The European Union (Withdrawal) Bill was introduced to the House of Commons and given its First Reading on Thursday 13 July 2017. The Bill repeals the European Communities Act 1972 on the day the United Kingdom leaves the EU. It ends the supremacy of EU law in UK law and converts EU law as it stands at the moment of exit into domestic law. It also creates temporary powers to make secondary legislation to enable corrections to be made to the laws (described as "retained EU law") that would otherwise no longer operate appropriately once the UK has left, so that the domestic legal system continues to function correctly outside the EU. The Bill also enables domestic law to reflect the content of a withdrawal agreement under Article 50 of the Treaty on European Union once the UK leaves the EU.
That, on the face of it, is what the Bill is intended to achieve. But its implementation will be far from simple; as the Financial Times put it recently, "The devils are now diving into and swimming joyously in the detail". Whilst necessary for the implementation of an orderly Brexit, the Bill raises profound constitutional concerns for the UK as a whole as well as for the Devolved Nations. It will also have equally significant implications for the regulation of the UK commercial sector.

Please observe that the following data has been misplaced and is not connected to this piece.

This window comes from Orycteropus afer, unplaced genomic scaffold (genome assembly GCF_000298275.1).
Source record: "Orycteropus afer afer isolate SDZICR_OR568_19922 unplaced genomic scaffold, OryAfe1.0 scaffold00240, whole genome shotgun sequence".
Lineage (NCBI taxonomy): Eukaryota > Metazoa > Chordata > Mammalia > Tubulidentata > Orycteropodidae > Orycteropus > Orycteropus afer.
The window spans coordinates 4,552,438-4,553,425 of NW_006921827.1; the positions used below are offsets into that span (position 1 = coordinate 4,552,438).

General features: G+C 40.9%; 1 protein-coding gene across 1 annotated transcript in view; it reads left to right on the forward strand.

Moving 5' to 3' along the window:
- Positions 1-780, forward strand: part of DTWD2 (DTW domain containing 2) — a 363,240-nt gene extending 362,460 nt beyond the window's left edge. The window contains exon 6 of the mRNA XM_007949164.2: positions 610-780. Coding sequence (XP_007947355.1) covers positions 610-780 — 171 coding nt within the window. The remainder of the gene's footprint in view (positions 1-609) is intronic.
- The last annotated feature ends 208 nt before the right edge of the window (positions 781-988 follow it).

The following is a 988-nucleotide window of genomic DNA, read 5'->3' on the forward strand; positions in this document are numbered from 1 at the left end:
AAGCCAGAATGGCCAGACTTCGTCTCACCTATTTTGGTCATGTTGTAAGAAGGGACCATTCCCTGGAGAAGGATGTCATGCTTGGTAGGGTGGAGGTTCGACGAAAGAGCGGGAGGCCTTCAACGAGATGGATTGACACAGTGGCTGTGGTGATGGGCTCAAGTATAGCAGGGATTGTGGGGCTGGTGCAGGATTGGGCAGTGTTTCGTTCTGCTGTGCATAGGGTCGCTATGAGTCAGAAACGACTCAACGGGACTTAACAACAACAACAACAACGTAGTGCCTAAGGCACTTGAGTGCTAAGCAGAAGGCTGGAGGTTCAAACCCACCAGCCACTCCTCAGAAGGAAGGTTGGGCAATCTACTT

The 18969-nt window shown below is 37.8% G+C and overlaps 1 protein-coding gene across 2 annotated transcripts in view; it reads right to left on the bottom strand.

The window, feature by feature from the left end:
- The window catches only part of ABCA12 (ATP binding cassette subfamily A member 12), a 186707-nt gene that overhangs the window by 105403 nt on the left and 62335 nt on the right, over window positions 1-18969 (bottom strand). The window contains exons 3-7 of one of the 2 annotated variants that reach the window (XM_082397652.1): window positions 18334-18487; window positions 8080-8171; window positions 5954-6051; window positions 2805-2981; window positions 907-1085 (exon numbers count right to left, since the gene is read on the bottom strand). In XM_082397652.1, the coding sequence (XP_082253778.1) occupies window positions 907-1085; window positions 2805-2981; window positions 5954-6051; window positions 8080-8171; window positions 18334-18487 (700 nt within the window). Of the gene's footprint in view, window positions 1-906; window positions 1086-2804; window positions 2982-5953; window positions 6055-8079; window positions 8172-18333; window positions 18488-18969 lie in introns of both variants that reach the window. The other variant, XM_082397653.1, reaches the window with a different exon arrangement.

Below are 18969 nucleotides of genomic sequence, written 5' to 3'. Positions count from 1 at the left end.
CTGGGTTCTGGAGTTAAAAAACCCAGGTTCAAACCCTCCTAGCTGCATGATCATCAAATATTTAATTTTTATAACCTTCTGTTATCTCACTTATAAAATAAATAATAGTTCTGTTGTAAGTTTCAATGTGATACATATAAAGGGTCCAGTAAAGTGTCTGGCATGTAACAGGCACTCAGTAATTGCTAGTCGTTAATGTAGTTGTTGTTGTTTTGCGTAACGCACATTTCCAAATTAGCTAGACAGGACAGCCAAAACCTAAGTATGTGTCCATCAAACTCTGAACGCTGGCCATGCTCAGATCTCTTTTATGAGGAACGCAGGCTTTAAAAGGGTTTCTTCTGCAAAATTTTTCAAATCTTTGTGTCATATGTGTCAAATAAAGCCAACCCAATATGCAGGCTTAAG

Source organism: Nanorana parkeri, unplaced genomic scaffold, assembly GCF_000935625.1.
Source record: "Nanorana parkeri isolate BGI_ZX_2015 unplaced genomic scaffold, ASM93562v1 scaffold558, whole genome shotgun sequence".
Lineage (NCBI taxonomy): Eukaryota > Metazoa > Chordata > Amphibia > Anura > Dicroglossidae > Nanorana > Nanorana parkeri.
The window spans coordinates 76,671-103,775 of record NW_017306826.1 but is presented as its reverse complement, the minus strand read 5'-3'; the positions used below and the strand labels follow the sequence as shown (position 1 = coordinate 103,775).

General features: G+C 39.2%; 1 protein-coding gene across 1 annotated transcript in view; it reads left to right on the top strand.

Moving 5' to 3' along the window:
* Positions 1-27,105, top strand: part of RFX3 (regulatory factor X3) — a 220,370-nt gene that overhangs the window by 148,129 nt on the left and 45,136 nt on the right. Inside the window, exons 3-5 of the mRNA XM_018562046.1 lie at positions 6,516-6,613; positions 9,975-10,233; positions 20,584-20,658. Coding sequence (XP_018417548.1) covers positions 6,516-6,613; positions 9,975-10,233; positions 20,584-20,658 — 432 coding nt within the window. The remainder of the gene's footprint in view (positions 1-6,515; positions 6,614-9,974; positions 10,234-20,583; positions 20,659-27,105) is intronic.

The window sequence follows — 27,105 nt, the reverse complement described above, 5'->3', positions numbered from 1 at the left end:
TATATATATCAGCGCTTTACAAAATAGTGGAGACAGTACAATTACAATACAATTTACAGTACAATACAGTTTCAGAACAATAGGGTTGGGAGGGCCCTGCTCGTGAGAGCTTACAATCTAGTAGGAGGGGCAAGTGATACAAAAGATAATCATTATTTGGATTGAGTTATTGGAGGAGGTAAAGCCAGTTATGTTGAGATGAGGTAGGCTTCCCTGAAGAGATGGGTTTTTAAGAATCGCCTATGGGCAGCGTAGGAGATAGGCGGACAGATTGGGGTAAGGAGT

As the FT put it: “The EU contains dozens of regulatory regimes and schemes of mutual recognition and equivalence, with complex information flows … across all 28 member states and sometimes other countries. The relevant law and policy is dynamic and not linear. It cannot be replicated in any repeal bill, great or small, but needs to be painstakingly recreated in discrete new legal regimes with resource-intensive attention to detail.” There is hardly a sector in the UK that will not be affected. Among those that will be most profoundly affected are financial services, aerospace, pharmaceuticals, energy, transport and environmental services.
City & Financial Global is therefore organising the EU Withdrawal Bill Summit, which will take place in central London on 21st November. The event will provide an overview of the political and legal concerns with the Bill, as well as a comprehensive analysis of the practical implications for UK businesses, including an assessment of how businesses can influence the content of the Bill, and the content of delegated legislation which may affect the regulation of their sector. The event will also consider the business implications of the Immigration Bill and International Sanctions Bill, two of the eight pieces of proposed Brexit legislation with enormous impact for business.